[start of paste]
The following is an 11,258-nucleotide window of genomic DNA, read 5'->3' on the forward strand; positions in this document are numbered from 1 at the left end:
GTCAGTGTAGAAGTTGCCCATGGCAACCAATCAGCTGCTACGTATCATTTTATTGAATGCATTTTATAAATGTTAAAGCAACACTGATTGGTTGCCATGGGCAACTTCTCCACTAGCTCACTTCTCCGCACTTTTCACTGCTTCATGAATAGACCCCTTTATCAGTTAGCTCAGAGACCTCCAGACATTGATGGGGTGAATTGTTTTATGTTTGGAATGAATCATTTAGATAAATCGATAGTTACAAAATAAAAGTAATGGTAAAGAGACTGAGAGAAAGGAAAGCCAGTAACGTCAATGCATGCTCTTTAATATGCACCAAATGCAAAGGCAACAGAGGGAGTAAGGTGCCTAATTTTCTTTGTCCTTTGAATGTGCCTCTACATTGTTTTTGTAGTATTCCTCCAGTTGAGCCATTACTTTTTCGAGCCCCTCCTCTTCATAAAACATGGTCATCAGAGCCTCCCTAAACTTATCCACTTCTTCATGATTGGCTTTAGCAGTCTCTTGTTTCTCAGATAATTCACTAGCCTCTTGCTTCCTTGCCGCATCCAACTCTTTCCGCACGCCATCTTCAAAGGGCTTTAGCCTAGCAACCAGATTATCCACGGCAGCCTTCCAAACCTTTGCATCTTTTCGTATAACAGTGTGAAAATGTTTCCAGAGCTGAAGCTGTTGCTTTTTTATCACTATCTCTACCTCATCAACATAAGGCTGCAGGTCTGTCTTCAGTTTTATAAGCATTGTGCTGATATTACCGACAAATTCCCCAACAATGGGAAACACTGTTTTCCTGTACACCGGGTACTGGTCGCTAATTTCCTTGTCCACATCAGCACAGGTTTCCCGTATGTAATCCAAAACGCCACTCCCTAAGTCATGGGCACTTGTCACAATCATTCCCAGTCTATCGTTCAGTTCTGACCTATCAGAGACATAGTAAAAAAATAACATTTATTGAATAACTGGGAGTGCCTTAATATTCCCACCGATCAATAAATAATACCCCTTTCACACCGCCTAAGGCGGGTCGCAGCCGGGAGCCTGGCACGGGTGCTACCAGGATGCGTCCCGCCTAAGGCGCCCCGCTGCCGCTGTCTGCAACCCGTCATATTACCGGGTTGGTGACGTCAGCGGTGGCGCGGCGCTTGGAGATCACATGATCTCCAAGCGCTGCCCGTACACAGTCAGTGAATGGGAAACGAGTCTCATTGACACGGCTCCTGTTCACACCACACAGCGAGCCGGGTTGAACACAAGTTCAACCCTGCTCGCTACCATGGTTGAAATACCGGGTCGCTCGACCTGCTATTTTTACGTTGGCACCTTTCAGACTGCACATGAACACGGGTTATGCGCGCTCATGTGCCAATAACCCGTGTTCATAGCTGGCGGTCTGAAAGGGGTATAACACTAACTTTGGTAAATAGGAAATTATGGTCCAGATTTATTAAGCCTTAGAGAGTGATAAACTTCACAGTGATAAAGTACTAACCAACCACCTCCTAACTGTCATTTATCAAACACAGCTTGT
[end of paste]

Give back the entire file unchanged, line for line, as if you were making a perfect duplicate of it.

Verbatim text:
The following is an 11,258-nucleotide window of genomic DNA, read 5'->3' on the forward strand; positions in this document are numbered from 1 at the left end:
GTCAGTGTAGAAGTTGCCCATGGCAACCAATCAGCTGCTACGTATCATTTTATTGAATGCATTTTATAAATGTTAAAGCAACACTGATTGGTTGCCATGGGCAACTTCTCCACTAGCTCACTTCTCCGCACTTTTCACTGCTTCATGAATAGACCCCTTTATCAGTTAGCTCAGAGACCTCCAGACATTGATGGGGTGAATTGTTTTATGTTTGGAATGAATCATTTAGATAAATCGATAGTTACAAAATAAAAGTAATGGTAAAGAGACTGAGAGAAAGGAAAGCCAGTAACGTCAATGCATGCTCTTTAATATGCACCAAATGCAAAGGCAACAGAGGGAGTAAGGTGCCTAATTTTCTTTGTCCTTTGAATGTGCCTCTACATTGTTTTTGTAGTATTCCTCCAGTTGAGCCATTACTTTTTCGAGCCCCTCCTCTTCATAAAACATGGTCATCAGAGCCTCCCTAAACTTATCCACTTCTTCATGATTGGCTTTAGCAGTCTCTTGTTTCTCAGATAATTCACTAGCCTCTTGCTTCCTTGCCGCATCCAACTCTTTCCGCACGCCATCTTCAAAGGGCTTTAGCCTAGCAACCAGATTATCCACGGCAGCCTTCCAAACCTTTGCATCTTTTCGTATAACAGTGTGAAAATGTTTCCAGAGCTGAAGCTGTTGCTTTTTTATCACTATCTCTACCTCATCAACATAAGGCTGCAGGTCTGTCTTCAGTTTTATAAGCATTGTGCTGATATTACCGACAAATTCCCCAACAATGGGAAACACTGTTTTCCTGTACACCGGGTACTGGTCGCTAATTTCCTTGTCCACATCAGCACAGGTTTCCCGTATGTAATCCAAAACGCCACTCCCTAAGTCATGGGCACTTGTCACAATCATTCCCAGTCTATCGTTCAGTTCTGACCTATCAGAGACATAGTAAAAAAATAACATTTATTGAATAACTGGGAGTGCCTTAATATTCCCACCGATCAATAAATAATACCCCTTTCACACCGCCTAAGGCGGGTCGCAGCCGGGAGCCTGGCACGGGTGCTACCAGGATGCGTCCCGCCTAAGGCGCCCCGCTGCCGCTGTCTGCAACCCGTCATATTACCGGGTTGGTGACGTCAGCGGTGGCGCGGCGCTTGGAGATCACATGATCTCCAAGCGCTGCCCGTACACAGTCAGTGAATGGGAAACGAGTCTCATTGACACGGCTCCTGTTCACACCACACAGCGAGCCGGGTTGAACACAAGTTCAACCCTGCTCGCTACCATGGTTGAAATACCGGGTCGCTCGACCTGCTATTTTTACGTTGGCACCTTTCAGACTGCACATGAACACGGGTTATGCGCGCTCATGTGCCAATAACCCGTGTTCATAGCTGGCGGTCTGAAAGGGGTATAACACTAACTTTGGTAAATAGGAAATTATGGTCCAGATTTATTAAGCCTTAGAGAGTGATAAACTTCACAGTGATAAAGTACTAACCAACCACCTCCTAACTGTCATTTATCAAACACAGCTTGT